As a clinician, I serve as an attending at Brigham and Women’s Hospital for two to three months a year and attend four half-day clinics per week at the BWPO Allergy Service. I am in charge of the Adverse Drug Reaction and Desensitization Program for inpatients and outpatients at Brigham and Women’s Hospital and perform evaluation of about 200 patients per year with drug adverse reactions, providing diagnostic and treatment options, including high risk desensitization procedures. I am the PI of various clinical trials – IgA deficiency on patients receiving IVIG, leukotriene measurement in patients with mastocytosis, bone loss in patients with mastocytosis, and MATA grass on immunotherapy for grass pollen allergies.
As a teacher, I give formal and informal rounds daily while attending and four times a week while on the outpatient duty. I teach Brigham and Women’s Hospital and Beth Israel Deaconess Medical Center residents, students from Harvard Medical School, and fellows in training from the Allergy and Clinical Immunology training programs at Brigham and Women’s Hospital, Children’s Hospital, and Massachusetts General Hospital. I participate in the PD (Patient Doctor) 2 Preceptor-Student Project and formally precept two students per year in weekly 2-hour sessions. I am a mentor for the Career Development Project at the BWH and direct one mentee for three years. In the last ten years, I have directed an Introductory Course for Allergy Fellows, held at the Brigham and Women’s Hospital. The course provides an immersion in basic and clinical allergy and immunology with 25-30 core curriculum topics. The lectures are given by faculty from Brigham and Women’s Hospital including myself, Beth Israel Deaconess Medical Center, Tufts, Massachusetts General Hospital and The Children’s Hospital. Attendance at the Course has included all the Allergy Fellows in Training for the Partners hospitals and other major hospitals in Boston. Written evaluations provided yearly by participants indicate outstanding reviews.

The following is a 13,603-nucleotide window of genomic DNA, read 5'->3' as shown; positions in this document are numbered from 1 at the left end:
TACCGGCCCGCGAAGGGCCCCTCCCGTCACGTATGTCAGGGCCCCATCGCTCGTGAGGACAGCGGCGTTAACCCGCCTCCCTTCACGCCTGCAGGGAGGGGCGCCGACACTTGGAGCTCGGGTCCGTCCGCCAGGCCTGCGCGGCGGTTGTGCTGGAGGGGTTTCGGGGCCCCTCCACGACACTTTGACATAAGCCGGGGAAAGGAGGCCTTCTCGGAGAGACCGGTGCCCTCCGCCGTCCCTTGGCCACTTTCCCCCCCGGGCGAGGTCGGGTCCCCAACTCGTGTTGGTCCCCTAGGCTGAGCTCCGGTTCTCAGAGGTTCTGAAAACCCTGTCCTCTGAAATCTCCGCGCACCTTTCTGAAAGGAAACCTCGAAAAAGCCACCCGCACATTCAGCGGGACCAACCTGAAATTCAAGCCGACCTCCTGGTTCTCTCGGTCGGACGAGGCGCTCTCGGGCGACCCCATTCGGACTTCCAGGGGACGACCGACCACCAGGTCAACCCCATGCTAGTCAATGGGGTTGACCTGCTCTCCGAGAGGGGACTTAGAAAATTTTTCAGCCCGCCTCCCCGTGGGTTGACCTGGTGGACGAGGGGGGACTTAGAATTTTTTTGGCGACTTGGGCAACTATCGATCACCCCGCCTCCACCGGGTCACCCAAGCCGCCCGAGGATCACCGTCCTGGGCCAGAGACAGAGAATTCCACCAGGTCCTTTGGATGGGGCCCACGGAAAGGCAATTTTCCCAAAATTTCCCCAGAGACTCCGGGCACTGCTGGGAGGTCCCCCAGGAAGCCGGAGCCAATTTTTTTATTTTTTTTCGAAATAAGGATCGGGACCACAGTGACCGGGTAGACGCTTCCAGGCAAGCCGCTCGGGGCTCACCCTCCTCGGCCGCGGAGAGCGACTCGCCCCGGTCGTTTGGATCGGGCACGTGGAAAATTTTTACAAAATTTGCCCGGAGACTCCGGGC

As a researcher, I have my own research laboratory and work on mast cell inhibitory mechanisms. I cloned the gene for LilRB4, which belongs to a family of inhibitory receptors expressed in mast cells, macrophages and NK cells. I elucidated one ligand for LilRB4, the blood vessel integrin avb3 and demonstrated that the interaction between LilRB4 and avb3 is functional, in that avb3 inhibits the antigen-induced bone marrow-derived mast cell activation and release of mediators. I have now turned my efforts to the study of an inhibitory mast cell-dependent process that leads to temporary cell desensitization and unresponsiveness to antigen. I created a cellular model for mast cell IgE-dependent temporary desensitization and provided the first molecular target of this phenomenon, the signal transduction and activator of transcription factor 6 (STAT6). The model has now provided evidence for inhibition of calcium flux during desensitization and blocking the internalization of the FceR1 receptor.